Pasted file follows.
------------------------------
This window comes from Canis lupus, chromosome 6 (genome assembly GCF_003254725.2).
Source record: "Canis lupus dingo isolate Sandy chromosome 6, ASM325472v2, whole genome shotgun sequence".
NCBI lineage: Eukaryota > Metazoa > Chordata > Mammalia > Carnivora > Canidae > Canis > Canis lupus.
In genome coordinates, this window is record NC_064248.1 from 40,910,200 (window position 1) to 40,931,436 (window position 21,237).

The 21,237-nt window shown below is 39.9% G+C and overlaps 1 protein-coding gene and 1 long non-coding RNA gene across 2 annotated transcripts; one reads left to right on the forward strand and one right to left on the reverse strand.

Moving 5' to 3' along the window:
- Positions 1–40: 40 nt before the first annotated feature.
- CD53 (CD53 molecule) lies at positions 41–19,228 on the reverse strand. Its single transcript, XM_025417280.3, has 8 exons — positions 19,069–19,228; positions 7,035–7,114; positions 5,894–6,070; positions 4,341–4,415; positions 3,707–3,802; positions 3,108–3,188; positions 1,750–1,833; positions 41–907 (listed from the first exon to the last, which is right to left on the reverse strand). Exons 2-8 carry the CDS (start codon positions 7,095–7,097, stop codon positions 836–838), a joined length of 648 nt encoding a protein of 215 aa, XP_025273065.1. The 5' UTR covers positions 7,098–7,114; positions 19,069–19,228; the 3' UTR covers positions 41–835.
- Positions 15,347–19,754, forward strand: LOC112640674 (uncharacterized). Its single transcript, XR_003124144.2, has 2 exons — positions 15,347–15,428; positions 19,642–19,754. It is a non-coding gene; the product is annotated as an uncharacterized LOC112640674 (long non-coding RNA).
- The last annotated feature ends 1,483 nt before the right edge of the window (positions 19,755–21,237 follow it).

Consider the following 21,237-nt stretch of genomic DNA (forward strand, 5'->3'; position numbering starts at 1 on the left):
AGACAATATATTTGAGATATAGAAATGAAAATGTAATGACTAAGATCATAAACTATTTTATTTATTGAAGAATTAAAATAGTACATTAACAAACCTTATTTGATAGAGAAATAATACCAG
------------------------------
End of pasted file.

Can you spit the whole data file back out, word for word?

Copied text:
This window comes from Canis lupus, chromosome 6 (genome assembly GCF_003254725.2).
Source record: "Canis lupus dingo isolate Sandy chromosome 6, ASM325472v2, whole genome shotgun sequence".
NCBI lineage: Eukaryota > Metazoa > Chordata > Mammalia > Carnivora > Canidae > Canis > Canis lupus.
In genome coordinates, this window is record NC_064248.1 from 40,910,200 (window position 1) to 40,931,436 (window position 21,237).

The 21,237-nt window shown below is 39.9% G+C and overlaps 1 protein-coding gene and 1 long non-coding RNA gene across 2 annotated transcripts; one reads left to right on the forward strand and one right to left on the reverse strand.

Moving 5' to 3' along the window:
- Positions 1–40: 40 nt before the first annotated feature.
- CD53 (CD53 molecule) lies at positions 41–19,228 on the reverse strand. Its single transcript, XM_025417280.3, has 8 exons — positions 19,069–19,228; positions 7,035–7,114; positions 5,894–6,070; positions 4,341–4,415; positions 3,707–3,802; positions 3,108–3,188; positions 1,750–1,833; positions 41–907 (listed from the first exon to the last, which is right to left on the reverse strand). Exons 2-8 carry the CDS (start codon positions 7,095–7,097, stop codon positions 836–838), a joined length of 648 nt encoding a protein of 215 aa, XP_025273065.1. The 5' UTR covers positions 7,098–7,114; positions 19,069–19,228; the 3' UTR covers positions 41–835.
- Positions 15,347–19,754, forward strand: LOC112640674 (uncharacterized). Its single transcript, XR_003124144.2, has 2 exons — positions 15,347–15,428; positions 19,642–19,754. It is a non-coding gene; the product is annotated as an uncharacterized LOC112640674 (long non-coding RNA).
- The last annotated feature ends 1,483 nt before the right edge of the window (positions 19,755–21,237 follow it).

Consider the following 21,237-nt stretch of genomic DNA (forward strand, 5'->3'; position numbering starts at 1 on the left):
AGACAATATATTTGAGATATAGAAATGAAAATGTAATGACTAAGATCATAAACTATTTTATTTATTGAAGAATTAAAATAGTACATTAACAAACCTTATTTGATAGAGAAATAATACCAG